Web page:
Football often is compared to war by the overly-dramatic. Rocky Bleier knows the difference. A 16th-round draft choice by the Steelers in 1968 as a halfback out of Notre Dame, Bleier also was drafted by the U.S. Army in 1969. Eventually shipped overseas, Bleier was wounded in combat during the Vietnam War. Awarded the Bronze Star and a Purple Heart for his military service, Bleier then began the arduous rehabilitation process on his foot that would enable him to return to professional football. Known primarily as a blocker, Bleier finished with 3,855 yards rushing, including 1,036 in 1976 when both he and Franco Harris finished the seson with over 1,000 yards rushing. Still ranked ninth of the team’s all-time rushing list, Bleier also finished his career with two touchdown receptions in the playoffs, including an acrobatic one in Super Bowl XIII.
Buddy Dial: Wide Receiver (1959-63)
If average yards per catch is used as the criteria, Buddy Dial was the foremost big-play receiver in franchise history. Dial played his first five NFL seasons with the Steelers, and he amassed 4,723 receiving yards on 229 receptions (20.6 average). He was the first receiver in Steelers history to post a 1,000-yard receiving season, and he did it twice (1,047 yards in 1961 and 1,295 yards in 1963). His 20.6-yard average is the highest in team history, and he added 42 receiving touchdowns to his Pittsburgh resume. Upon leaving the Steelers for Dallas following the 1963 season, his 42 touchdowns were a team record. Dial was voted to the 1962 Pro Bowl.
Alan Faneca: Guard (1998-2007)
During the days leading up to the 1998 NFL Draft, Jimmy Johnson was surveying the pool of talent. Then the Dolphins coach, Johnson had much draft-day success when he built the Cowboys championship teams of the early 1990s. “The guy most ready to play in the NFL,” Johnson told a reporter, “is that kid Faneca from LSU.” The Steelers picked Alan Faneca in the first round of the 1998 draft, and he deserves to be recognized as one of the best offensive linemen in franchise history. Faneca was a six-time first-team All-Pro during his years with the Steelers, and he was voted to nine Pro Bowls overall. In 2003, Faneca exhibited uncommon versatility by playing nine games at left tackle when injuries ravaged the line. He was named a member of the Steelers All-Time Team, and a member of the NFL Team of the Decade (2000s).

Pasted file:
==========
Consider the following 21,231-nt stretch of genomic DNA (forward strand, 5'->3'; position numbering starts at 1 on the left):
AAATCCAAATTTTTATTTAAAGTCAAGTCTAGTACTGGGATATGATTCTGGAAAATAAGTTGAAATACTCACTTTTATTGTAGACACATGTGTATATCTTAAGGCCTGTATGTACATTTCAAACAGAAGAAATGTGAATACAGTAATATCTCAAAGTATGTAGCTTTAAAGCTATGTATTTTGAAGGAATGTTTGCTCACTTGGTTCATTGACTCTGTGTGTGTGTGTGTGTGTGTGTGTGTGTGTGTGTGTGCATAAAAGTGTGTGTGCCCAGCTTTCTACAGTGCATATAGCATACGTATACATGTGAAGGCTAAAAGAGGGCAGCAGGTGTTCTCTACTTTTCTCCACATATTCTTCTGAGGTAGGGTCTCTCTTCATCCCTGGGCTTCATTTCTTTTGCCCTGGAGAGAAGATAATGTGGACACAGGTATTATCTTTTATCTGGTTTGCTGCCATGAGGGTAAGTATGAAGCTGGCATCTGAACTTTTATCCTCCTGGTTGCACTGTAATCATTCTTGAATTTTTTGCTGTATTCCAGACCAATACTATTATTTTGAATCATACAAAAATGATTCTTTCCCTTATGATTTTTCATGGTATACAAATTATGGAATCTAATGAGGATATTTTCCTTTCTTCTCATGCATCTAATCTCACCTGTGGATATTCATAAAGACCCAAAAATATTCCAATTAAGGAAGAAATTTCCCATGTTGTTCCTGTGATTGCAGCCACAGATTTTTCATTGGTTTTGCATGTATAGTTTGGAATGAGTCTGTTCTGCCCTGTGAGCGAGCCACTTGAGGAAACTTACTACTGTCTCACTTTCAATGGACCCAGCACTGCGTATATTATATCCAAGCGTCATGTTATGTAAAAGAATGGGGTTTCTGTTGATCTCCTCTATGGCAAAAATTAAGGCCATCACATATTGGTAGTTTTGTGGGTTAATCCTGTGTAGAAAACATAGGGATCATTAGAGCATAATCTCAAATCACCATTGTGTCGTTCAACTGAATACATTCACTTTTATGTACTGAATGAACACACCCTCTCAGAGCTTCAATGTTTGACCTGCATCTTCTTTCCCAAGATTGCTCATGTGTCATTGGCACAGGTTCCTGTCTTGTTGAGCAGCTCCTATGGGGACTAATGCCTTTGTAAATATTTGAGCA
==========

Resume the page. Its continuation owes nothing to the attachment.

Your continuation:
Bill Nunn: Scout, Assistant Director Player Personnel, Senior Scout (1968-2014)
Before accepting Dan Rooney’s job offer in 1968, Bill Nunn was a newspaper guy – first a sports writer, then the sports editor, then the managing editor of The Pittsburgh Courier during an era when it was one of the most influential black publications in America. Starting in 1950, Nunn personally selected the annual Black College All-America Football Team for The Pittsburgh Courier, and in the course of performing that duty he developed relationships with players and coaches at those colleges that would serve him well during his career in the NFL. Before the rest of the league caught on to the wealth of talent available in the programs at the Historically Black Colleges, Nunn helped the Steelers add many players who would go on to fill integral roles in the four Super Bowl championship teams of the 1970s. Included among those were L.C. Greenwood from Arkansas AM&N, Mel Blount from Southern, Frank Lewis from Grambling State, Dwight While from Texas A&M-Commerce, Ernie Holmes from Texas Southern, Joe Gilliam from Tennessee State, John Stallworth from Alabama A&M, and Donnie Shell from South Carolina State. For his decades of service, Nunn was enshrined as a member of the Inaugural Class of the Black College Football Hall of Fame.
Art Rooney Jr.: Personnel Director (1965-1986) ; Vice President (1987-Current)
During Buddy Parker’s eight-year reign as the Steelers coach from 1957-64, the team posted five winning seasons while showing a complete disdain for the NFL Draft. Parker traded away the team’s draft picks in droves, and during his tenure that included four first-round picks and five second-round picks. Of the top 40 potential draft picks during his eight seasons as coach (Rounds 1 though 5 each year), Parker traded away 40 of those. That changed when Parker was fired in 1965, and it was the start of the Steelers turning to the draft as their primary method of roster-building, a philosophy that continues to this day. It also was when Art Rooney Jr. was hired as the team’s Personnel Director. When Chuck Noll became the coach in 1969, he teamed with a Scouting Department headed by Art Rooney Jr. to draft nine Hall of Fame players, in addition to adding 11 more (nine draft picks and two undrafted rookies) from 1969-74 who would earn four Super Bowl rings with the team during the 1970s.